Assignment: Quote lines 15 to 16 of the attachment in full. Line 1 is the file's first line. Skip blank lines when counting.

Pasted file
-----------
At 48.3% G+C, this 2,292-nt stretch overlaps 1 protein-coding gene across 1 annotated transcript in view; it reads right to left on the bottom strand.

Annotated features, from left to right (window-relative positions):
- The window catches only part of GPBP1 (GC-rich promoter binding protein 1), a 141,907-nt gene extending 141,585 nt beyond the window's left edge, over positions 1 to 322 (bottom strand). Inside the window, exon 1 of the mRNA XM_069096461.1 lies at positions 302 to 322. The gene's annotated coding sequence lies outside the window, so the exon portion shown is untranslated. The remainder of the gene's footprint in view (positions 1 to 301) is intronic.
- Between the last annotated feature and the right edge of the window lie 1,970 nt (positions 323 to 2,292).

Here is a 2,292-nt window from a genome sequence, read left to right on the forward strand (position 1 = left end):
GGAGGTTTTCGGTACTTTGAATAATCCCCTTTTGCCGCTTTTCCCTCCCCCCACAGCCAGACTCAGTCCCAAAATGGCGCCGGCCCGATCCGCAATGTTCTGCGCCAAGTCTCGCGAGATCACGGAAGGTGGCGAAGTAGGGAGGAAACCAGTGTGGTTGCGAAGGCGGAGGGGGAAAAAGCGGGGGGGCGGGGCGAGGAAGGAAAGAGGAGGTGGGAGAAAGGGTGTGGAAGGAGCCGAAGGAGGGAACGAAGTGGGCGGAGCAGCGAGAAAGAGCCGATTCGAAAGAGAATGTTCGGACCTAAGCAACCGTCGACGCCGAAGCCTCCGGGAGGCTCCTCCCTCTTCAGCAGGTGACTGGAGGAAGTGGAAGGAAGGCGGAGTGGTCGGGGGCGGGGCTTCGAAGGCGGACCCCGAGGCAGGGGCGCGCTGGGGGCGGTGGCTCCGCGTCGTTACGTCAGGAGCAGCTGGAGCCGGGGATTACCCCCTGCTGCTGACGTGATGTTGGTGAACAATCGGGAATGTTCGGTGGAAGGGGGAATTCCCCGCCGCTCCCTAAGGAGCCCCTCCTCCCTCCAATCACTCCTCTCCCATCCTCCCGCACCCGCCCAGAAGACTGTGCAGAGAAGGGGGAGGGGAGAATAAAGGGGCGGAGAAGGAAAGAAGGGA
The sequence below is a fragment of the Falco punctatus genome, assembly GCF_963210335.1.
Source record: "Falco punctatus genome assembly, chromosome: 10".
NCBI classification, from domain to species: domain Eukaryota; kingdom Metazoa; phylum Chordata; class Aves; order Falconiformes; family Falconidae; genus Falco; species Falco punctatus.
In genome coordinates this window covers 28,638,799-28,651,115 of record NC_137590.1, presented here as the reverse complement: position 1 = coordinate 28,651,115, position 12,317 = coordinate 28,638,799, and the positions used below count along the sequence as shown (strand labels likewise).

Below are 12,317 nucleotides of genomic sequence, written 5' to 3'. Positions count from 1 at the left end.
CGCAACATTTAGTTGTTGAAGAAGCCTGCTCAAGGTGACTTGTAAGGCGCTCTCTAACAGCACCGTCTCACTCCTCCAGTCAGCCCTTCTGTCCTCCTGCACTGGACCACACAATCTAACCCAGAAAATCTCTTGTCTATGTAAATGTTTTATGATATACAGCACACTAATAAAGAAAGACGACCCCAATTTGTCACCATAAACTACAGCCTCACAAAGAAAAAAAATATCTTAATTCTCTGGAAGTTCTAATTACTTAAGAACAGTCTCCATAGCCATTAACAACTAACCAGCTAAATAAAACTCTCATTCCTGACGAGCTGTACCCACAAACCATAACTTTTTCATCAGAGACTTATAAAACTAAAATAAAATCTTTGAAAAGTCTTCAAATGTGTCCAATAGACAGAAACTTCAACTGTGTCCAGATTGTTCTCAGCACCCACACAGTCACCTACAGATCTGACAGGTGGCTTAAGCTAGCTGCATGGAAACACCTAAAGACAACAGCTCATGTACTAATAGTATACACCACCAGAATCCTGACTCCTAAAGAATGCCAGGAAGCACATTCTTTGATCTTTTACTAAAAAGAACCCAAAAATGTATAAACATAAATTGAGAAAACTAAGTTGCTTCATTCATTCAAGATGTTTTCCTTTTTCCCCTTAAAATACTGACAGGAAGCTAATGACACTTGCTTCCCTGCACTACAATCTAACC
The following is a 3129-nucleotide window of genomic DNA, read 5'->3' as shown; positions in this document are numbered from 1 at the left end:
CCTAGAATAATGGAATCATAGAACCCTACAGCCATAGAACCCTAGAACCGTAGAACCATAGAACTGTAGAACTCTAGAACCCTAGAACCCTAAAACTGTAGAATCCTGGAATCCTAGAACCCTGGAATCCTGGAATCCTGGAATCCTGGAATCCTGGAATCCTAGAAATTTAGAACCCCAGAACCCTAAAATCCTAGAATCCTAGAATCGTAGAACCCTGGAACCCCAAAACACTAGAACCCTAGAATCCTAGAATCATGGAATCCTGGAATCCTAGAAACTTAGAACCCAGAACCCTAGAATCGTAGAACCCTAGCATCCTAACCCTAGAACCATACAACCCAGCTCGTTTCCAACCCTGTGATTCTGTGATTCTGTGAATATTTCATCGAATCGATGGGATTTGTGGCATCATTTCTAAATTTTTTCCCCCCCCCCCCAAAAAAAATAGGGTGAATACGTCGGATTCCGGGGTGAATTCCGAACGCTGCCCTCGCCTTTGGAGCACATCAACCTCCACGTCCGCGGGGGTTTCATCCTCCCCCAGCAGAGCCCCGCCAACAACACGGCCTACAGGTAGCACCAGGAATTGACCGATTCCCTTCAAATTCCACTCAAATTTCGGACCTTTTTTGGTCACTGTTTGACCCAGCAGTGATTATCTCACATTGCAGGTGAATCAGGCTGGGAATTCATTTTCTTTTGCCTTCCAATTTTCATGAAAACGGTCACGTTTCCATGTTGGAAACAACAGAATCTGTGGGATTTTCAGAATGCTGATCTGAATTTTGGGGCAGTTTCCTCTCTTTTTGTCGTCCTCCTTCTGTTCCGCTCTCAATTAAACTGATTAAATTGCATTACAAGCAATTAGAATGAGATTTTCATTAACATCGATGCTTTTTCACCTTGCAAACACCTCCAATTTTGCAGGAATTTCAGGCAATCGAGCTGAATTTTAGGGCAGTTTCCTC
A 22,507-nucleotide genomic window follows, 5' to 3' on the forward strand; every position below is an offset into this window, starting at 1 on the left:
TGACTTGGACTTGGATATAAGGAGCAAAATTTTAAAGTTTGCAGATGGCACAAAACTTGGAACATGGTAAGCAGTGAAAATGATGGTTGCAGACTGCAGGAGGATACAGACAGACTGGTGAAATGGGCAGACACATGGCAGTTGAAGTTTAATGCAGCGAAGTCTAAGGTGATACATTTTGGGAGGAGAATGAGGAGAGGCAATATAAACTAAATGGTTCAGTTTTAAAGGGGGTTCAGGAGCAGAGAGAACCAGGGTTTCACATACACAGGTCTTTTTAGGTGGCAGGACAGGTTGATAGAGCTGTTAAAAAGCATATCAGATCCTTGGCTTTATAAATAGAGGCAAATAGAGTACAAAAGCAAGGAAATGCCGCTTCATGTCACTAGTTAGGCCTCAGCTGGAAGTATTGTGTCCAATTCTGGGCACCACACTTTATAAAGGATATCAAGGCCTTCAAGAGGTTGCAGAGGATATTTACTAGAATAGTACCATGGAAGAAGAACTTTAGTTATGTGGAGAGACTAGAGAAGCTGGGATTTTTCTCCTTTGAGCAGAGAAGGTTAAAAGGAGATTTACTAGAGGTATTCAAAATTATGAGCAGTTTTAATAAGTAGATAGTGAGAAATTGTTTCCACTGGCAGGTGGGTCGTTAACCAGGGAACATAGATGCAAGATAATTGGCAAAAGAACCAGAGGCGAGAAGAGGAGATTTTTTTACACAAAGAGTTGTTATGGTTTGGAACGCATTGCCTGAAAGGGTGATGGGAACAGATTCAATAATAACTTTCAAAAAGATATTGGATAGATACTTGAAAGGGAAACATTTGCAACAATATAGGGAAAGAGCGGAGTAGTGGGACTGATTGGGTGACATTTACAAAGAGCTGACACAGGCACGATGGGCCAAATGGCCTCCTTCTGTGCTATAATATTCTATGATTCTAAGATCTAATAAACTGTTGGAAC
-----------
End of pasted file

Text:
A 22,507-nucleotide genomic window follows, 5' to 3' on the forward strand; every position below is an offset into this window, starting at 1 on the left:
TGACTTGGACTTGGATATAAGGAGCAAAATTTTAAAGTTTGCAGATGGCACAAAACTTGGAACATGGTAAGCAGTGAAAATGATGGTTGCAGACTGCAGGAGGATACAGACAGACTGGTGAAATGGGCAGACACATGGCAGTTGAAGTTTAATGCAGCGAAGTCTAAGGTGATACATTTTGGGAGGAGAATGAGGAGAGGCAATATAAACTAAATGGTTCAGTTTTAAAGGGGGTTCAGGAGCAGAGAGAACCAGGGTTTCACATACACAGGTCTTTTTAGGTGGCAGGACAGGTTGATAGAGCTGTTAAAAAGCATATCAGATCCTTGGCTTTATAAATAGAGGCAAATAGAGTACAAAAGCAAGGAAATGCCGCTTCATGTCACTAGTTAGGCCTCAGCTGGAAGTATTGTGTCCAATTCTGGGCACCACACTTTATAAAGGATATCAAGGCCTTCAAGAGGTTGCAGAGGATATTTACTAGAATAGTACCATGGAAGAAGAACTTTAGTTATGTGGAGAGACTAGAGAAGCTGGGATTTTTCTCCTTTGAGCAGAGAAGGTTAAAAGGAGATTTACTAGAGGTATTCAAAATTATGAGCAGTTTTAATAAGTAGATAGTGAGAAATTGTTTCCACTGGCAGGTGGGTCGTTAACCAGGGAACATAGATGCAAGATAATTGGCAAAAGAACCAGAGGCGAGAAGAGGAGATTTTTTTACACAAAGAGTTGTTATGGTTTGGAACGCATTGCCTGAAAGGGTGATGGGAACAGATTCAATAATAACTTTCAAAAAGATATTGGATAGATACTTGAAAGGGAAACATTTGCAACAATATAGGGAAAGAGCGGAGTAGTGGGACTGATTGGGTGACATTTACAAAGAGCTGACACAGGCACGATGGGCCAAATGGCCTCCTTCTGTGCTATAATATTCTATGATTCTAAGATCTAATAAACTGTTGGAAC